Being a late bloomer, rabbitbrush fills an important niche both as an ornamental perennial and a fall pollen source for bees, flies and butterflies.  To see this plant in late fall, spilling over with brilliant color and buzzing with hundreds of hungry and deprived insects, is really incredible.  It tolerates fussing-over, but seems to delight in neglect: no extra water, no soil amendments, no pruning or deadheading.  The soft, pale branches complement the muted palette of a xeric landscape perfectly, and provide a safe haven for nesting birds and other small animals.
The rubber rabbitbrush planted here provides a strong structural element to this native thicket.  In the foreground  is green rabbitbrush (Ericameria viscidiflorus), which tends to be a more compact shrub with lush yellow blooms.

September 4, 2013

Western Yarrow

Western Yarrow
Achillea millefolium
Asteraceae (Sunflower family)

Quick ID
Yarrow forms a spreading carpet of soft, fern-like leaves that grow 3-5" long and have a little silvery tinge to them.  The flower stalks can get to be 3' tall (shorter where it's shaded) and are topped with clusters of creamy white flowers.  Leaves and flowers alike have a distinctive smell, kind of sharp and pungent.
At first glance, the flowers of the native White Spiraea (Spiraea betulifolia) look an awful lot like yarrow, but on closer observation they're pretty different.  Spiraea flowers (on the right in the photo above) have long stamens that waggle out past the petals, and the leaves are broad and toothed.
Tansy, blech!
There are plenty of non-native yarrows grown and sold at nurseries.  These are the yellow and pink-flowered varieties, and they have a strong tendency to be weedy in gardens.  There is also an invasive weed called Common Tansy (Tanacetum vulgare) that's often mistaken for yarrow.  It looks similar, but only in the crudest sense.  Tansy is a pretty plant, but, ahem, a HUGE pain in the ass, devastating to native plant communities, impossible to get rid of, etc etc.  Don't grow it.  Don't pick a bouquet and give it to your honey.  I see you looking at it with those doe eyes.  But it's so yellllowww...!  Quit it.  It's bad.  Tell your neighbors.

Western yarrow is circumboreal, meaning it occurs all throughout the northern (boreal) latitudes of the globe, including every state and province in North America.  You find it especially in the west and central parts of Montana, in habitats ranging from streambanks to open hillsides to wooded forests.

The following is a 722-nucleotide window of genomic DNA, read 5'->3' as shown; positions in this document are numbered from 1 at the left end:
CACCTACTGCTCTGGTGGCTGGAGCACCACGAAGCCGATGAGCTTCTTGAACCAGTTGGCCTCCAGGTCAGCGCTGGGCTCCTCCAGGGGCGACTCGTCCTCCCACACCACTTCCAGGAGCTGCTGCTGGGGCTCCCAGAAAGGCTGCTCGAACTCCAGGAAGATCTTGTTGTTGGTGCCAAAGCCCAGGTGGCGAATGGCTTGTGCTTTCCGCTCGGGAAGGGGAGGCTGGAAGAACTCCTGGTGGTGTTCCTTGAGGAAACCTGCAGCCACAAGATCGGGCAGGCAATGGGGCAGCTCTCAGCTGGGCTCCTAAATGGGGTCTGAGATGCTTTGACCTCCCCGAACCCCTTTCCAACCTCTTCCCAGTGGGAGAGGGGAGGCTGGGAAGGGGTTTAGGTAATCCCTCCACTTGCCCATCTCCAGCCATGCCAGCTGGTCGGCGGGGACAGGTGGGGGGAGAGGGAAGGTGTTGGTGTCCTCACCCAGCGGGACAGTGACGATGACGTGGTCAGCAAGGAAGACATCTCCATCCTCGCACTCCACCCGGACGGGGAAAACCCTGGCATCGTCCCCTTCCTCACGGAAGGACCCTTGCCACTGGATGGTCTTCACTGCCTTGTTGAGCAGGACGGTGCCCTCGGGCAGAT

What's in a Name?
Everything about yarrow is steeped in rich history, and its name is no exception.  The common name comes directly from the old Saxon word for the plant, gearwe. The genus Achillea honors the Greek hero Achilles of the Trojan wars, and hints at this plant's long importance as a medicinal herb.  Achilles was taught of yarrow's healing properties by Chiron, his centaur tutor.  Achilles had no need of it himself, of course, having been rendered invulnerable to wounds due to a good dunking in the river Styx as a baby.  The only spot that remained vulnerable was the small place where his mother Thetis pinched his heel as she dipped him in the water, and this is where Apollo shot the arrow that was the death of him.  (Turns out Apollo was also the one who taught Chiron all that good stuff about plant medicines!  Hmmm...)  Anyhow, during his life as a war hero, Achilles is said to have carried the yarrow plant with him into battle to heal his soldiers' wounds.  The fresh leaves are indeed a clotting agent, and can be used to staunch nosebleeds and bloody scrapes.   For this reason, yarrow has also been known in the past as bloodwort, sanguinary, soldier's woundwort, stanchweed and thousand seal.  The name for this blood-clotting alkaloid is achilleine, which is still used in modern medicine to suppress menstruation.
The species name millefolium literally means a thousand leaves, and leads to another common name for yarrow, "milfoil".  Also included in the long list of traditional names is death flower, eerie, bad man's plaything (!), old man's mustard, seven year's love, knyghten, snake's grass and devil's nettle.